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Twitter shares soar after Republican mega-donor bought large stake to try to oust CEO Jack Dorsey

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Twitter CEO Jack Dorsey has come under threat from a new stake holder who wants to oust him from the company amid fears he is distracted

Twitter CEO Jack Dorsey has come under threat from a new stake holder who wants to oust him from the company amid fears he is distracted

Twitter CEO Jack Dorsey has come under threat from a new stake holder who wants to oust him from the company amid fears he is distracted 

Twitter shares soared on Monday after it emerged that a Republican mega-donor had bought a large share of the company and was attempting to oust CEO Jack Dorsey. 

Paul Singer, founder of investment management firm Elliott Management, has taken a $1billion stake in the social media company and is planning to use his newfound influence to push for many changes, starting at the top. 

He has nominated four directors, including two people from his New York-based hedge fund.  

According to insiders cited by Bloomberg, Singer’s main grievance is that Dorsey splits his time as CEO of Twitter and CEO as Square Inc, his mobile payments app from which he derives the majority of his reported $5billion fortune.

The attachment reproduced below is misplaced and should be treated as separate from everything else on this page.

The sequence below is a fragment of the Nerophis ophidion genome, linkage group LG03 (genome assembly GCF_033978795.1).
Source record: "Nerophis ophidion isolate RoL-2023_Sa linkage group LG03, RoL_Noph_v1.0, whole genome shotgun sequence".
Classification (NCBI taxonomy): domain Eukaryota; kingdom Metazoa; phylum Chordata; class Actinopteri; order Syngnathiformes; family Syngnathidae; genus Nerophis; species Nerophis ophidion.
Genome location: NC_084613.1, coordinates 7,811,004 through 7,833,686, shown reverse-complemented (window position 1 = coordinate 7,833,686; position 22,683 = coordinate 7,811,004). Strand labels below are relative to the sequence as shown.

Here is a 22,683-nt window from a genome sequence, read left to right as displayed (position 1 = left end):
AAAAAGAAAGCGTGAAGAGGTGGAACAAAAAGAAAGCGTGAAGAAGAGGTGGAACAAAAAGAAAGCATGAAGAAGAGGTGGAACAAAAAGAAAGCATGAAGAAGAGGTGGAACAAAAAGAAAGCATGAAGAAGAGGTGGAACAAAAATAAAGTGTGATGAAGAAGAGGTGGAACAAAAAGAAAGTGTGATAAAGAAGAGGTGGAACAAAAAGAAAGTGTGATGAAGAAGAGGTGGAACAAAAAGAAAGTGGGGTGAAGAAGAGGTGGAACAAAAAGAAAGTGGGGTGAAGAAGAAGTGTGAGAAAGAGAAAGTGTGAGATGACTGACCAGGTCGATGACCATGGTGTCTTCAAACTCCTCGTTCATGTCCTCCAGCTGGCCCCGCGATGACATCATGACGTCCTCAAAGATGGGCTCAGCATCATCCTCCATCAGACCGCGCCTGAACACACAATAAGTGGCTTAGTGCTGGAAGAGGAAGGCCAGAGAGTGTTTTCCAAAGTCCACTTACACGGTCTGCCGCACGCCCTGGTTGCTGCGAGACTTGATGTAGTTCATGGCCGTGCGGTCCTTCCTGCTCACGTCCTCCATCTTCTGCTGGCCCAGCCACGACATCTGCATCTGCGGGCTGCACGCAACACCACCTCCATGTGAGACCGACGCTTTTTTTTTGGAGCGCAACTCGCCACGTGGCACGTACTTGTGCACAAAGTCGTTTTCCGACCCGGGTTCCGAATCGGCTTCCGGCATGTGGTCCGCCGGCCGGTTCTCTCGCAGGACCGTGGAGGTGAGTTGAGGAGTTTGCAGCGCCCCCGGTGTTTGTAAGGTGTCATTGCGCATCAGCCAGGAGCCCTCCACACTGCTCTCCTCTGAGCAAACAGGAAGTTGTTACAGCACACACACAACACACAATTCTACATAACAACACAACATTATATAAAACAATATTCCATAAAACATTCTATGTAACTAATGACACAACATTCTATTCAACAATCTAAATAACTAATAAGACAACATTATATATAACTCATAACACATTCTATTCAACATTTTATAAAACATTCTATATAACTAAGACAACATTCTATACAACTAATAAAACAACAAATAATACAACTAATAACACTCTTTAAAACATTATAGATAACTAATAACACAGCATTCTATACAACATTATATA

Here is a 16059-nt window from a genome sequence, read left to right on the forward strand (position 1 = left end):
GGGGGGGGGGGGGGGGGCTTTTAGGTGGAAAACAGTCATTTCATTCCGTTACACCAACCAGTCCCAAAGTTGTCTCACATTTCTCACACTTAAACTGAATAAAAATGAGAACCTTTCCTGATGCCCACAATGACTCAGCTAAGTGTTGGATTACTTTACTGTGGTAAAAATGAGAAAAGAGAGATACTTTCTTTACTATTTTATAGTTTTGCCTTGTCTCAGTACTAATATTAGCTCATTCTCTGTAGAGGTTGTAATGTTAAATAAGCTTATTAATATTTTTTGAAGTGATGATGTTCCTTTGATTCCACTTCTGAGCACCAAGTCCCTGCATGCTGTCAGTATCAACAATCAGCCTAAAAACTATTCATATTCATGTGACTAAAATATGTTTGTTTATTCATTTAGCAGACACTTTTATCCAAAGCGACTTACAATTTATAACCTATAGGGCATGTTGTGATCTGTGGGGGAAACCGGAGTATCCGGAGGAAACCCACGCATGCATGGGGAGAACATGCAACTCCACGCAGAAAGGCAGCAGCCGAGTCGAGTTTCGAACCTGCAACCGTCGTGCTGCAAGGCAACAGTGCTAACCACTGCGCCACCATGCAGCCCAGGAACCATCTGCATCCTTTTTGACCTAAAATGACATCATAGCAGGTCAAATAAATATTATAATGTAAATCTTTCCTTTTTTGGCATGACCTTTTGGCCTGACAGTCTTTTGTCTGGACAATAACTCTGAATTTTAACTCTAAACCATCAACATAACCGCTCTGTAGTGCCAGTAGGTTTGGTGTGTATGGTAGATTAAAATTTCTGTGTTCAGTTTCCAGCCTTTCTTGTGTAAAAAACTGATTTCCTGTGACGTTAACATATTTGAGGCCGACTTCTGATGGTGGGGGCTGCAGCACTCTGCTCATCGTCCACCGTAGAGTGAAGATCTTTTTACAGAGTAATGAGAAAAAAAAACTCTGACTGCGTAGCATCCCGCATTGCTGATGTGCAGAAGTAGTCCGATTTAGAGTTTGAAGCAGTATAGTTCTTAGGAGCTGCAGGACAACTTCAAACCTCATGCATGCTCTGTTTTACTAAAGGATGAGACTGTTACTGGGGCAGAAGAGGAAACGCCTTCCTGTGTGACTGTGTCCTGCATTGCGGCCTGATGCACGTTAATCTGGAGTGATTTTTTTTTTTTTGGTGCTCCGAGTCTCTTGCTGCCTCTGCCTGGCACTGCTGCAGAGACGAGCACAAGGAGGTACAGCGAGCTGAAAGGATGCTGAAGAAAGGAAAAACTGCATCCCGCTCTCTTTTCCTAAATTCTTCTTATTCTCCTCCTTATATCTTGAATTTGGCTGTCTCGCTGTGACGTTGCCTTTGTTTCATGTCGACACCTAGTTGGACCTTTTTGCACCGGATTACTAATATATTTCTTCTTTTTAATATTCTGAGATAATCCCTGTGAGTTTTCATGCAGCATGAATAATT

Singer believes his undivided attention should be devoted to Twitter, especially given the looming 2020 election and other global news events which the company has a role in spreading information about. 

He is also a staunch Trump supporter. While his views on Dorsey’s politics are not known, many Republican pundits or activists have criticized the Twitter CEO for banning political ads or even banning them when they share conservative content on the site. 

Twitter shares were up by seven percent in pre-market trading on Tuesday. They opened at $35.95 on Tuesday morning, their highest for days

Twitter shares were up by seven percent in pre-market trading on Tuesday. They opened at $35.95 on Tuesday morning, their highest for days